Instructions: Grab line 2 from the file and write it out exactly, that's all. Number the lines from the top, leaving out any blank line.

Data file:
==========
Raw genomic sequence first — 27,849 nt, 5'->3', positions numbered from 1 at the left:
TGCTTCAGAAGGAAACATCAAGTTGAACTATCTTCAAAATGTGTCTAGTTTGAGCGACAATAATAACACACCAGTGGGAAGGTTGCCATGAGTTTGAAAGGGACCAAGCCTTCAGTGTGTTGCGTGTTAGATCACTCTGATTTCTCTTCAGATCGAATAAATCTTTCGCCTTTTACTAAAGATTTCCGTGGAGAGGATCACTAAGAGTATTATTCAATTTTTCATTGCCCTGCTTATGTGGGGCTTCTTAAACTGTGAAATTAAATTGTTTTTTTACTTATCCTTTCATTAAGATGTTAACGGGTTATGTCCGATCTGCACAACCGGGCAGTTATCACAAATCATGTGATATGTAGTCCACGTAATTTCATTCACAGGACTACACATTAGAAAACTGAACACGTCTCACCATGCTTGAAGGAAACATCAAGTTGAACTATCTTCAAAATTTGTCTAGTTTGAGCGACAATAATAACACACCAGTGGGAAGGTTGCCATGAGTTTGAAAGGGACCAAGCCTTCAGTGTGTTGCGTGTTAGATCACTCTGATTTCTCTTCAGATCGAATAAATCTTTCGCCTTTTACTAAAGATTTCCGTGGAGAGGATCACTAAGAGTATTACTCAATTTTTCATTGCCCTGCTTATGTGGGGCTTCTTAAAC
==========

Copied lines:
TGCTTCAGAAGGAAACATCAAGTTGAACTATCTTCAAAATGTGTCTAGTTTGAGCGACAATAATAACACACCAGTGGGAAGGTTGCCATGAGTTTGAAAGGGACCAAGCCTTCAGTGTGTTGCGTGTTAGATCACTCTGATTTCTCTTCAGATCGAATAAATCTTTCGCCTTTTACTAAAGATTTCCGTGGAGAGGATCACTAAGAGTATTATTCAATTTTTCATTGCCCTGCTTATGTGGGGCTTCTTAAACTGTGAAATTAAATTGTTTTTTTACTTATCCTTTCATTAAGATGTTAACGGGTTATGTCCGATCTGCACAACCGGGCAGTTATCACAAATCATGTGATATGTAGTCCACGTAATTTCATTCACAGGACTACACATTAGAAAACTGAACACGTCTCACCATGCTTGAAGGAAACATCAAGTTGAACTATCTTCAAAATTTGTCTAGTTTGAGCGACAATAATAACACACCAGTGGGAAGGTTGCCATGAGTTTGAAAGGGACCAAGCCTTCAGTGTGTTGCGTGTTAGATCACTCTGATTTCTCTTCAGATCGAATAAATCTTTCGCCTTTTACTAAAGATTTCCGTGGAGAGGATCACTAAGAGTATTACTCAATTTTTCATTGCCCTGCTTATGTGGGGCTTCTTAAAC